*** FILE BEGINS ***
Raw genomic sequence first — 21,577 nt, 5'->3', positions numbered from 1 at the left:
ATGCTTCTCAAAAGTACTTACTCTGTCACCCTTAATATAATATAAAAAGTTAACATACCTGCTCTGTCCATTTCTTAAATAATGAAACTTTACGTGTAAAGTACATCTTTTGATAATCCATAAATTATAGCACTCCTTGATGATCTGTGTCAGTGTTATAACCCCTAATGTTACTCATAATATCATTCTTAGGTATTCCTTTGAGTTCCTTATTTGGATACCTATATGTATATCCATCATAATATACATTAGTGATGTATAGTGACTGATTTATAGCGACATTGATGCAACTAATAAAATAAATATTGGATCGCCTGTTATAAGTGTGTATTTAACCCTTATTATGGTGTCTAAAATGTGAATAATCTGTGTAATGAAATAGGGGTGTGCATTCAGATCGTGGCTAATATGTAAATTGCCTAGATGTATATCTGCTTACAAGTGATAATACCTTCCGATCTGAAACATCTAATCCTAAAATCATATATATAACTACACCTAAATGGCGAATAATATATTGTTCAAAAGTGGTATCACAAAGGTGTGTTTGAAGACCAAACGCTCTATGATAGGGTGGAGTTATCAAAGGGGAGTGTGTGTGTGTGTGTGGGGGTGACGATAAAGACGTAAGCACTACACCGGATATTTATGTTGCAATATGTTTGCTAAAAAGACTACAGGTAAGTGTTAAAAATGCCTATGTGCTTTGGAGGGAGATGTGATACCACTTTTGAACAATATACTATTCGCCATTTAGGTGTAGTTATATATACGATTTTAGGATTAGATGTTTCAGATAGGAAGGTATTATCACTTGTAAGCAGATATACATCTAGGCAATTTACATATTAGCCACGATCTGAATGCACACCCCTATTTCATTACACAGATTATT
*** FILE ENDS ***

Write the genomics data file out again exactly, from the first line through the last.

Raw genomic sequence first — 21,577 nt, 5'->3', positions numbered from 1 at the left:
ATGCTTCTCAAAAGTACTTACTCTGTCACCCTTAATATAATATAAAAAGTTAACATACCTGCTCTGTCCATTTCTTAAATAATGAAACTTTACGTGTAAAGTACATCTTTTGATAATCCATAAATTATAGCACTCCTTGATGATCTGTGTCAGTGTTATAACCCCTAATGTTACTCATAATATCATTCTTAGGTATTCCTTTGAGTTCCTTATTTGGATACCTATATGTATATCCATCATAATATACATTAGTGATGTATAGTGACTGATTTATAGCGACATTGATGCAACTAATAAAATAAATATTGGATCGCCTGTTATAAGTGTGTATTTAACCCTTATTATGGTGTCTAAAATGTGAATAATCTGTGTAATGAAATAGGGGTGTGCATTCAGATCGTGGCTAATATGTAAATTGCCTAGATGTATATCTGCTTACAAGTGATAATACCTTCCGATCTGAAACATCTAATCCTAAAATCATATATATAACTACACCTAAATGGCGAATAATATATTGTTCAAAAGTGGTATCACAAAGGTGTGTTTGAAGACCAAACGCTCTATGATAGGGTGGAGTTATCAAAGGGGAGTGTGTGTGTGTGTGTGGGGGTGACGATAAAGACGTAAGCACTACACCGGATATTTATGTTGCAATATGTTTGCTAAAAAGACTACAGGTAAGTGTTAAAAATGCCTATGTGCTTTGGAGGGAGATGTGATACCACTTTTGAACAATATACTATTCGCCATTTAGGTGTAGTTATATATACGATTTTAGGATTAGATGTTTCAGATAGGAAGGTATTATCACTTGTAAGCAGATATACATCTAGGCAATTTACATATTAGCCACGATCTGAATGCACACCCCTATTTCATTACACAGATTATT